News Release

Softer tumors fuel more aggressive spread of triple-negative breast cancer

Researchers have discovered how the mechanical properties of tumors can prime cancer cells to better survive their spread to other organs.

Peer-Reviewed Publication

Garvan Institute of Medical Research

Cancer cells gathering lipid droplets


Fluorescent image of cancer cells (cell nuclei in blue) stockpiling lipids in the form of lipid droplets (in red). The researchers showed these lipid droplets, driven by a softer environment, to be critical in the survival of cancer cells during metastasis.

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Credit: Dr Elysse Filipe / Garvan Institute

Softer tumours fuel more aggressive spread of triple-negative breast cancer

Researchers have discovered how the mechanical properties of tumours can prime cancer cells to better survive their spread to other organs.

A metabolic ‘survival switch’ controlled by the stiffness of triple-negative breast tumours can significantly influence how successfully their cancerous cells spread to other organs, according to new findings from the Garvan Institute of Medical Research.

The study in cell and mouse models showed that softer tumour environments, typical of early-stage cancer, can prime triple-negative breast cancer cells to use an extra energy source for survival during metastasis. The research suggests that drugs targeting this altered cancer cell metabolism could boost treatments for metastatic triple-negative breast cancer.

“Our research suggests triple-negative breast cancer cells in soft tissue environments are ‘primed’ to better survive the spread to other organs and that they switch on an alternative form of metabolism to do so,” says Associate Professor Cox, Head of the Matrix & Metastasis Lab at Garvan and senior author of the study published in Advanced Science.

“This suggests that triple-negative breast cancer cells spreading from softer tumours are more aggressive, and drugs that target cancer cell metabolism may benefit patients with metastatic triple-negative breast cancer treatment.”

A metabolic survival advantage

Triple-negative breast cancers are highly aggressive and difficult to treat as they lack three receptors (for oestrogen, progesterone and the HER2 protein) that can be targeted in other breast cancers. New treatment options are urgently needed for the 2,500 women diagnosed every year in Australia alone.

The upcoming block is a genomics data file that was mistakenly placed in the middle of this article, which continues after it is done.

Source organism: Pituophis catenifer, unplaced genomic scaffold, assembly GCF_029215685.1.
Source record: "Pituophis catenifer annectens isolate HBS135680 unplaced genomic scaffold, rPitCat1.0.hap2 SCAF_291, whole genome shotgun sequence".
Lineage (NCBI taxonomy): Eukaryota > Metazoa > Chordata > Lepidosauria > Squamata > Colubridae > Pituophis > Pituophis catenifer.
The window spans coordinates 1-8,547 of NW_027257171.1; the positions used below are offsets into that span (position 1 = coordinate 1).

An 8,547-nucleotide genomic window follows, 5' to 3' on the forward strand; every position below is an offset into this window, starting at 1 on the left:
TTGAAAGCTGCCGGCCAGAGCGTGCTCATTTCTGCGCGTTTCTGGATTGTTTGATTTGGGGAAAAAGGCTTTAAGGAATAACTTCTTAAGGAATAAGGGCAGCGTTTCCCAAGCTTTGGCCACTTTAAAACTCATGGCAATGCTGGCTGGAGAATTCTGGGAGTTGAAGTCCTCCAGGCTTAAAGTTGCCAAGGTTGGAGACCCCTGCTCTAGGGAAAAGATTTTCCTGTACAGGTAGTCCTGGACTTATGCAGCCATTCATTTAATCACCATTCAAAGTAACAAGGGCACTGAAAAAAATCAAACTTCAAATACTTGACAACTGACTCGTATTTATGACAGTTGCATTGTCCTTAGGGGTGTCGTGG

Using biomaterials that mimic the properties of tumours, the team investigated how triple-negative breast cancer cells respond to the physical stiffness of their environment. The researchers found the cancer cells were primed to be more resilient when grown in soft environments and, when injected into mouse models, up to 11.8 times more likely to metastasise to new sites compared to those from rigid tumour environments.

The team also discovered that soft environments altered the cancer cells’ preference for ‘fuel’ in a way that enhanced their durability while travelling through the body. These primed cells metabolised glucose – the preferred energy source for cancer cells – but they also stockpiled lipids as internal fuel reserves and in turn ramp up lipid metabolism – a more resilient energy pathway for their journey from a primary tumour site.

“This switch to using both glucose and fats as an energy source equips cells to better survive the mechanical stresses of travelling through the blood stream and seeding new tumour sites throughout the body,” says first author Dr Elysse Filipe, who completed the study as a postdoctoral researcher at Garvan. “By blocking lipid metabolism in triple-negative breast cancer cells, we were able to ‘starve’ their high energy demand and reduce metastasis in a cell model.”

A new approach for triple-negative breast cancer

“Our findings highlight that the physical properties of triple-negative breast cancers, which vary dynamically as the cancer progresses, profoundly impact the cancer’s ability to spread,” says Dr Filipe. “These findings reveal a vulnerability of triple-negative breast cancers – the metastasising cells’ reliance on diverse fuel sources to meet their high energy demands.”

Associate Professor Cox adds: “The study underscores the importance of considering the mechanical diversity within and between tumours when designing new treatments for aggressive cancers. We now plan to explore whether pairing targeted metabolic inhibitors with existing therapies could limit metastasis and improve outcomes for triple-negative breast cancer patients.”


This research was supported by Australia’s National Health and Medical Research Council, Cancer Council NSW and an Australian Government Research Training Program Scholarship.

Associate Professor Cox is a Conjoint Associate Professor at St Vincent's Clinical School, Faculty of Medicine and Health, UNSW Sydney.

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